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Monsio Love Joof teaches about Liberian culture

CA Curious

Teaching beyond a single story

February 18, 2021

Too often—whether in the news or media representation in movies and television and beyond—Africa is presented in monolithic, flattened, and exoticized terms. These racist and otherwise damaging narratives flatten and stereotype the African experience, failing to reflect the rich history and diverse peoples and cultures represented on the continent.  

At CA one of our primary goals in world history is to upset such narratives, to instill in our students a mindset of genuine, respectful, and ethical curiosity about other cultures and empathy for other people. Through rich opportunities for in-depth exploration and discovery, we aim to broaden our students’ perspectives and encourage them to develop a more nuanced and intricate understanding of the countries, peoples, and cultures of the African continent.  

To that end, earlier this month, we were thrilled to invite our seventh graders to campus for our first-ever annual Celebrate Africa Day. An immersive experience designed to supplement the world history curriculum and study of the African continent, this very special community event was an opportunity for students to move beyond a single story of Africa and its people. 

The morning kicked off with great energy and fun, courtesy of dance teacher Jasmine Powell, who led students and advisors in an incredible Zoom dance activity.  

Within their advisory groups, students got on their feet to experience Ethiopian “Eskita” celebratory dance, Malian West African “Lengin” rite of passage dance, and Nigerian “Sango/Yemaya” religious dance, among others. Ms. Powell—who has an extensive background in African dance—explained the movements in detail, sharing her vast knowledge about the hidden meanings and purposes of the many dances. It was an energizing and fascinating start to the day. 

From there, students rotated in small groups to hear from six different CA family members who each hail from different African countries.  

Samson Berhan from Eritrea (father of Bemnet Samson ’26), Chi Ugwa from Nigeria (mother of Ike Ugwa ‘25), Monsio Love Joof from Liberia (aunt of Sam and James Joof ‘24), Memezie Kiadii from Liberia (mother to Tori Kiadii ‘25), Adeola Lawal from Nigeria (mother of Oyinlola Lawal ‘20), and Seif Oduor from Kenya (father of Kai Oduor ’26) shared beautiful artifacts from their home countries, as well as aspects of their culture, languages, and experiences. Students learned about Igbo, Yoruba, and Luhya tribal ethnicities and phrases in Kiswahili and Tigrinya.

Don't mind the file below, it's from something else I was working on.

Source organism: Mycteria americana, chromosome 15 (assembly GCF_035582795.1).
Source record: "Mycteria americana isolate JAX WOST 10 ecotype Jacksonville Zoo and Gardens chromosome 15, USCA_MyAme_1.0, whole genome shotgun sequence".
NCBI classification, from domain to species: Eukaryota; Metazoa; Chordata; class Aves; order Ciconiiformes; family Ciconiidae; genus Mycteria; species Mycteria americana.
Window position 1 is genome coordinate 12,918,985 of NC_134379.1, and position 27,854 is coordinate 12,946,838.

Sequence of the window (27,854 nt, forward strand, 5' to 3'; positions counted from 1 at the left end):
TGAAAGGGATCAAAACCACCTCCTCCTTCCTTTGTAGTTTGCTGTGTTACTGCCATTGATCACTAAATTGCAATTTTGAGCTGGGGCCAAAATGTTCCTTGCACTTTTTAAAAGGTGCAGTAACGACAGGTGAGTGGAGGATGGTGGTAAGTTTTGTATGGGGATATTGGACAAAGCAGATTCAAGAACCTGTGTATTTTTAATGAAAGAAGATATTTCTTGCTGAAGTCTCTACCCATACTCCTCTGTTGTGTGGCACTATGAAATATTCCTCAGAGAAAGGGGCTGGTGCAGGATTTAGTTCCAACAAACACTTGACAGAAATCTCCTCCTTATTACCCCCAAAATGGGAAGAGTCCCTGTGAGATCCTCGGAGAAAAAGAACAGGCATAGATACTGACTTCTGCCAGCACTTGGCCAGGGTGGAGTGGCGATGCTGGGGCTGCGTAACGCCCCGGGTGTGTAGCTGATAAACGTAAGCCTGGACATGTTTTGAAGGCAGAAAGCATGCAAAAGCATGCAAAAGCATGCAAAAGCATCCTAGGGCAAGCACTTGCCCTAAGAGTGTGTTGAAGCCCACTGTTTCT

Perhaps the most powerful aspects of the presentations were the personal stories about childhood, tight-knit familial communities, and artisanal skills and craftsmanship. We are so lucky to have such incredible diversity within our community and extend a special thanks to all those that were willing to share of themselves, their experiences, and their knowledge so that our students could have such a rich learning experience.  

One of the rotations featured a National Geographic Giant Map of Africa, on loan to us from West Forsyth High School teacher Debra Troxell in Winston-Salem. Using a map that spanned half a basketball court, students actively explored the geography of the continent.  

In teams, students “tiptoed to Tanzania,” “flew a plane from Cairo to Cape Town,” and dove head-first into the Indian Ocean. In conjunction with their study of Great African Civilizations, students walked the path of the hajj across the Sahara Desert like Mansa Musa, sailed their dhow along the Swahili Coast, and made a powerful posture like Queen Nzinga in modern-day Angola. Not only did students learn more about the countries, cities, and bodies of water in Africa, but they got a chance to more fully appreciate the tremendous size of the continent, as well as the boundless diversity of landforms, climates, rivers, and historical attractions.  

The morning ended on a communal and celebratory note with lunch catered by Goorsha, a Durham-based Ethiopian restaurant owned by CA parent Fasil Tesfaye (father of Abben Fasil ’25). Students and teachers got to taste the wonderful cuisine of the horn of Africa, including authentic Injira (Ethiopian flatbread made with teff grains), Zilzil Alecha (beef with garlic, onions, and ginger), and Fosolia (carrots and green beans in a rich tomato sauce). The food was delicious—and very graciously paid for through a generous PTAA grant! It was so wonderful to see the students eating together on the field and patio while sharing reflections on the morning’s events.